What is depression?

Depression is a mood disorder that affects how someone thinks, feels and acts. Major depression is one of the most common mood disorders in the U.S. 

Types of depression include:

  • Depression that occurs after a woman gives birth
  • Seasonal depression that happens during winter months
  • Persistent depressive disorder with symptoms that last for two years
  • Psychotic depression that has a form of psychosis in addition to depression symptoms

Causes of depression

Depression is a brain disorder caused by conditions in the brain, genetic factors or stress. Certain medicine and health problems can also cause it. Specific parts of the brain play a big role in the development of depression. Hormone changes can also trigger depression in some people. These changes can occur during events such as pregnancy.

Risk factors of depression

Depression affects people of all age groups, ethnicities and socio-economic groups and can happen at any time. In the U.S. depression affects 7% of the population. However, the following factors increase a person's risk of developing depression:

Family history: People who have a personal or family history of depression have an increased risk of developing it.

Gender: Women are more likely than men to have symptoms of depression.

Health history: Depression sometimes appears at the same time as other health conditions, including Parkinson's disease, cancer and heart disease.

Medicine: Depression is a side effect of some medications, such as pain medications.

Stress: People dealing with divorce, job loss, death and money problems have an increased risk of depression.

Trauma: Going through a shocking event, even during childhood, increases the risk of depression.

Symptoms of depression

 No two people with depression have the same symptoms. However, the most common symptom is an ongoing feeling of sadness that lasts for at least two weeks. Other symptoms are:

  • Angry outbursts
  • Feelings guilty or worthless
  • Feeling hopeless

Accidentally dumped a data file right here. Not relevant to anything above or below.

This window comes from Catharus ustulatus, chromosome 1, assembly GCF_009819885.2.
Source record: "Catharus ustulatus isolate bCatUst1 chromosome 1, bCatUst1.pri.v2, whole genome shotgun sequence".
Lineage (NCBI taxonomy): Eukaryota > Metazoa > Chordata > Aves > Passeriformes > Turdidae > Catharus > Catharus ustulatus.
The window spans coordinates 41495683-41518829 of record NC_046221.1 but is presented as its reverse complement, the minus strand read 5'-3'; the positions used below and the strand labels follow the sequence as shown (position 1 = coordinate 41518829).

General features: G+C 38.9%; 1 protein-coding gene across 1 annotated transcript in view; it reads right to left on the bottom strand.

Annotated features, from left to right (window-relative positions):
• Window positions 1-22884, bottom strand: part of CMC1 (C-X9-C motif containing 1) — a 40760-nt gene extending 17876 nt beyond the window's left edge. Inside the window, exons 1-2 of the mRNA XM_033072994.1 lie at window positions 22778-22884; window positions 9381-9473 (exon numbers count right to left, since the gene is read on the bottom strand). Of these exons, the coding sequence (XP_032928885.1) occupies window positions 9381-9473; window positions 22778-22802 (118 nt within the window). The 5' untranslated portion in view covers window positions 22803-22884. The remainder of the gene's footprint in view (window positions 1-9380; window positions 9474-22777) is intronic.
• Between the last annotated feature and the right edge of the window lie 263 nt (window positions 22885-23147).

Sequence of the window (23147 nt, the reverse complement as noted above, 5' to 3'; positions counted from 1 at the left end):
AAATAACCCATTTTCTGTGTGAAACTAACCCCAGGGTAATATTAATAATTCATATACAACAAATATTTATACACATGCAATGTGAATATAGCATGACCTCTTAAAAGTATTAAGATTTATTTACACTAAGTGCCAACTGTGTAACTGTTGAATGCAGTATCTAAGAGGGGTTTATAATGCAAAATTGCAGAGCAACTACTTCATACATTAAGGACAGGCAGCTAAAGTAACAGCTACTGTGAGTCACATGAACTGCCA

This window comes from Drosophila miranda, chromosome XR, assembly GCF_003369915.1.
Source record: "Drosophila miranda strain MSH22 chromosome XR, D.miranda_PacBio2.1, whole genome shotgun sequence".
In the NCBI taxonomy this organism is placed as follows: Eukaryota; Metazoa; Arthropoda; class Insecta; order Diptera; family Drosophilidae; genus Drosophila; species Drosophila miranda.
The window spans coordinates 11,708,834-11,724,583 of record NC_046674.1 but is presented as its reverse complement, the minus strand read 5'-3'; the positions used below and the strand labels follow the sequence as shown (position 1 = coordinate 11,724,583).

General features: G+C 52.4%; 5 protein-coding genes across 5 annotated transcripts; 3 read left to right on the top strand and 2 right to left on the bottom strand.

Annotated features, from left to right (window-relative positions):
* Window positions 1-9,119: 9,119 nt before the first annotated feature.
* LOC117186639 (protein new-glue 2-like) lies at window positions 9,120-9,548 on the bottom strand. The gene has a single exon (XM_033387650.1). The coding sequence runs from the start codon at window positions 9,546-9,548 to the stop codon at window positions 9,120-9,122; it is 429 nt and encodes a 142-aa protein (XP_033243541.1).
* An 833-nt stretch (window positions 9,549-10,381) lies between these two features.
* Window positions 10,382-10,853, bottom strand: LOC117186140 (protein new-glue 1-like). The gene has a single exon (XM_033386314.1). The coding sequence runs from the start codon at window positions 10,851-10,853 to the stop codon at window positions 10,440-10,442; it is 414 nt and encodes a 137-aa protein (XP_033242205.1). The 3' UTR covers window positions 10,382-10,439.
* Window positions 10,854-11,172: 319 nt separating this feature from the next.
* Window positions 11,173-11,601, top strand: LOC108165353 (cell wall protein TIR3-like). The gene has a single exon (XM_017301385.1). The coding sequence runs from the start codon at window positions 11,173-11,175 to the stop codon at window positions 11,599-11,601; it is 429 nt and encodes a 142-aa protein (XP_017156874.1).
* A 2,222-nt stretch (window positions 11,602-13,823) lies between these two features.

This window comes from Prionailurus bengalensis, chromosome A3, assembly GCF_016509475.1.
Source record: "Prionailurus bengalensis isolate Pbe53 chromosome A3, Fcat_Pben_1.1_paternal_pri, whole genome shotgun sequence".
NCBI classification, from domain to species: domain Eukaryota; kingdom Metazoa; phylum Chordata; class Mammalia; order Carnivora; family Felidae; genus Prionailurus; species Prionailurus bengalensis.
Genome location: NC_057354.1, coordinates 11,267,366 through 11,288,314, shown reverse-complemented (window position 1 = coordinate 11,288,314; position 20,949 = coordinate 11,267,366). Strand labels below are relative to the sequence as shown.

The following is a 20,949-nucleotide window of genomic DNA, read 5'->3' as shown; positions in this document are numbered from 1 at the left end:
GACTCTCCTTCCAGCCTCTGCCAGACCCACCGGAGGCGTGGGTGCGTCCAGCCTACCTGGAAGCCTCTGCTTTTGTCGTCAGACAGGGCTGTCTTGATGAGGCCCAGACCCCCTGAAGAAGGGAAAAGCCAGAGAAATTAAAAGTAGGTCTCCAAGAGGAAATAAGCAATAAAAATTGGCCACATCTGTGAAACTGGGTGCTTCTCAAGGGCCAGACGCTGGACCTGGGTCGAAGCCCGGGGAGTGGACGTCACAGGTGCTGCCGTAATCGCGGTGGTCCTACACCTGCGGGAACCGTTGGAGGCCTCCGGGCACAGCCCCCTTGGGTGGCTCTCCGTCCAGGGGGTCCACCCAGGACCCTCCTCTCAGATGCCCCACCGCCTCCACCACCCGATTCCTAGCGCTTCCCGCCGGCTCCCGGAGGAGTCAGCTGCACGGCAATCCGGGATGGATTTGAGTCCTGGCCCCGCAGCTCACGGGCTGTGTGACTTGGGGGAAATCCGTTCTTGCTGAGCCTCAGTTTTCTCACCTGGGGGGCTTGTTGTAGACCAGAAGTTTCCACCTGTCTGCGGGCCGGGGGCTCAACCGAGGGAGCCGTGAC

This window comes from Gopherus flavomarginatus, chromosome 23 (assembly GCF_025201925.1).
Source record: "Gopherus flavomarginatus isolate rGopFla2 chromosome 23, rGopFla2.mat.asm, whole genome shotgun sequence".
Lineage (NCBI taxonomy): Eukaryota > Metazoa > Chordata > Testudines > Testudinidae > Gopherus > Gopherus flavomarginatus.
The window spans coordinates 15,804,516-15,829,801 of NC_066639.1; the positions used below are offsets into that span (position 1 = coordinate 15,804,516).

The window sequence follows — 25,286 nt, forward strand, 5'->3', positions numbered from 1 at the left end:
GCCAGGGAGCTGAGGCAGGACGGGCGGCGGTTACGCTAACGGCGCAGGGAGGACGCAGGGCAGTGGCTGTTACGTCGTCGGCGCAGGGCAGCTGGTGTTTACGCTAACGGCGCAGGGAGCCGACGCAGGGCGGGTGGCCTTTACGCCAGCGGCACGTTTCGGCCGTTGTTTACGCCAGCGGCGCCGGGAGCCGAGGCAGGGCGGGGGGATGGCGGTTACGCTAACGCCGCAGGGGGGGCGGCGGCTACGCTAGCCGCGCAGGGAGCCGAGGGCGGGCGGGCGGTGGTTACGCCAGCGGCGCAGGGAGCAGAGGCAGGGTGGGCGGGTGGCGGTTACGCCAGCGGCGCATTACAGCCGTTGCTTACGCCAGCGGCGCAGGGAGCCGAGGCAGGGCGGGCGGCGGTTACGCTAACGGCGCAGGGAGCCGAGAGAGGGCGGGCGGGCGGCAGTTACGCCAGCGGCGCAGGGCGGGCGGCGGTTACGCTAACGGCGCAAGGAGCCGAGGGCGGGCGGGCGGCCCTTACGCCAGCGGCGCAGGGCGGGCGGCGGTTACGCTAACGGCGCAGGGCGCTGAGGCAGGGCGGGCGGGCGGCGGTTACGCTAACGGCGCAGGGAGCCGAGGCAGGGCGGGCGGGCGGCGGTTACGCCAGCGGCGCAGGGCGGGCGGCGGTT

• Feeling restless
  • Lack of energy
  • Lack of interest in hobbies
  • Sleep disturbances
  • Thoughts of suicide
  • Weight loss or weight gain

Diagnosis of depression

 Doctors as well as mental health experts like clinical social workers can spot depression. The patient goes through a complete health exam to ensure the symptoms aren't caused by another condition. The doctor will also check all the medicine the patient is taking to look for side effects.

Treatments for depression

 Treatments for depression vary depending on the cause and severity of the symptoms and the patient's health history. The doctor may prescribe medicine that changes the levels of chemicals in the brain and reduces the symptoms. However, it can take up to four weeks before the patient notices a change. In some cases, the patient may need to try several types of medicine to find the one that works best.

 Many patients turn to psychotherapy. Or they can rely on a combination of medication and counseling. Cognitive behavioral therapy, interpersonal therapy and problem-solving therapy, are helpful for treating depression. The doctor may also recommend lifestyle changes like getting more sleep. Daily workouts and new eating habits can also help.

 Severe cases of depression might not respond to usual treatments. The patient may need to undergo some type of brain stimulation therapy. The patient has electrodes attached to specific spots on the head. Electrical impulses are then transmitted to the brain.

Recovery from depression

For some patients, depression is a chronic condition. Others find that with time and treatment, their symptoms decrease. For best results, patients must follow the guidelines of their treatment team. They should also continue taking medication and going to counseling sessions even when they start feeling better.